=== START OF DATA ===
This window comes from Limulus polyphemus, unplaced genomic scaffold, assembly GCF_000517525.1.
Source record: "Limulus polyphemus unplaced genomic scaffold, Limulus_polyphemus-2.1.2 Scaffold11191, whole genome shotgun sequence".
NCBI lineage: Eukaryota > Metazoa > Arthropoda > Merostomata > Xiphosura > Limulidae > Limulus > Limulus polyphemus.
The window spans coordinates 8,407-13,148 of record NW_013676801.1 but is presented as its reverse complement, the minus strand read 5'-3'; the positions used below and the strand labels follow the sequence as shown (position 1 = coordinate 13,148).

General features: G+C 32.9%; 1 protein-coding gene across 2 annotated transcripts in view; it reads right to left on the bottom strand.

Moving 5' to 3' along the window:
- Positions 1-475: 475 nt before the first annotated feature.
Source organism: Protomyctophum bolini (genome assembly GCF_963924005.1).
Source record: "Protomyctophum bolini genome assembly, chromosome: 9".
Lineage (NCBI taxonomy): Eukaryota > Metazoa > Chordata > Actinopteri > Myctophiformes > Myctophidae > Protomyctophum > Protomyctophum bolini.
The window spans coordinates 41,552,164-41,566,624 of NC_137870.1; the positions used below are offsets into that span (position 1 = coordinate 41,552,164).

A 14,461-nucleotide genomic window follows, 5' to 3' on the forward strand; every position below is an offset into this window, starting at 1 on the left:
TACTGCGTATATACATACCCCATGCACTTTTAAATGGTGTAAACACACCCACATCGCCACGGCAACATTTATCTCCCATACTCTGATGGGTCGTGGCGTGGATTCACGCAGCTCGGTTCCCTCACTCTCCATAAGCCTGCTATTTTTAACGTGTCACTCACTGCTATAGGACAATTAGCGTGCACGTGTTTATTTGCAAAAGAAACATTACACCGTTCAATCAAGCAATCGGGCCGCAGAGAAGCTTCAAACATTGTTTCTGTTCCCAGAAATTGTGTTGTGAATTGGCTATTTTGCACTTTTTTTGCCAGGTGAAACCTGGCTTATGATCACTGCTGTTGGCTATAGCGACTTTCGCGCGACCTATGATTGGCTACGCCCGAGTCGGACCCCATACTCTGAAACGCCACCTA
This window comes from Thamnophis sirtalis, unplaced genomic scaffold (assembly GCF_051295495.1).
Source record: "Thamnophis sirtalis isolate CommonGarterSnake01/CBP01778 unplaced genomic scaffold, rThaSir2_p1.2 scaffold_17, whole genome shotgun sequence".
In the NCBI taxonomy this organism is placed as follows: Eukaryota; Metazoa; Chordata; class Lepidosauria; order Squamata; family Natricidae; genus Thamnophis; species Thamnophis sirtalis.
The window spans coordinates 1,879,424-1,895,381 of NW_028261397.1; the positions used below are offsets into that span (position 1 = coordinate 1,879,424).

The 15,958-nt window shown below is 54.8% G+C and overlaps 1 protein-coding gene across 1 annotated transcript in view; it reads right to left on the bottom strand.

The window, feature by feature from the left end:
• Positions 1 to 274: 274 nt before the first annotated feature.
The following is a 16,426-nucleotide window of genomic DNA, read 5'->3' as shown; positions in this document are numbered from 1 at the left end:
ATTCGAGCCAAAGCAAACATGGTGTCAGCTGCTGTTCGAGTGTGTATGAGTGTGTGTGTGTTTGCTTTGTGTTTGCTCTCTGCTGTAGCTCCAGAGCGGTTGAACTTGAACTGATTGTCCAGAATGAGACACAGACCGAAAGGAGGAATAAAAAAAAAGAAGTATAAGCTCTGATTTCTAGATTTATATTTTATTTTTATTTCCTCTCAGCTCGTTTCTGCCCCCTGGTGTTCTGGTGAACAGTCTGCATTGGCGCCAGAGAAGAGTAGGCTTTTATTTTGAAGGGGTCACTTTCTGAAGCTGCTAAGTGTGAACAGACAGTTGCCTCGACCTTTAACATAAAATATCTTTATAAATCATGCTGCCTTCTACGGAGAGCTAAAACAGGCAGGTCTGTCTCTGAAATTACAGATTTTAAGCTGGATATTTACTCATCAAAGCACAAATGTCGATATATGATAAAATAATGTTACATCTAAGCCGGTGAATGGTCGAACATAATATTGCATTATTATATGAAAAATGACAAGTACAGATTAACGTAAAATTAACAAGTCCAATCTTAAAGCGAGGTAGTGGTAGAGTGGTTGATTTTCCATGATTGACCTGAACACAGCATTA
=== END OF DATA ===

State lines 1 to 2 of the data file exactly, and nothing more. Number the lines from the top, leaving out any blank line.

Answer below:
This window comes from Limulus polyphemus, unplaced genomic scaffold, assembly GCF_000517525.1.
Source record: "Limulus polyphemus unplaced genomic scaffold, Limulus_polyphemus-2.1.2 Scaffold11191, whole genome shotgun sequence".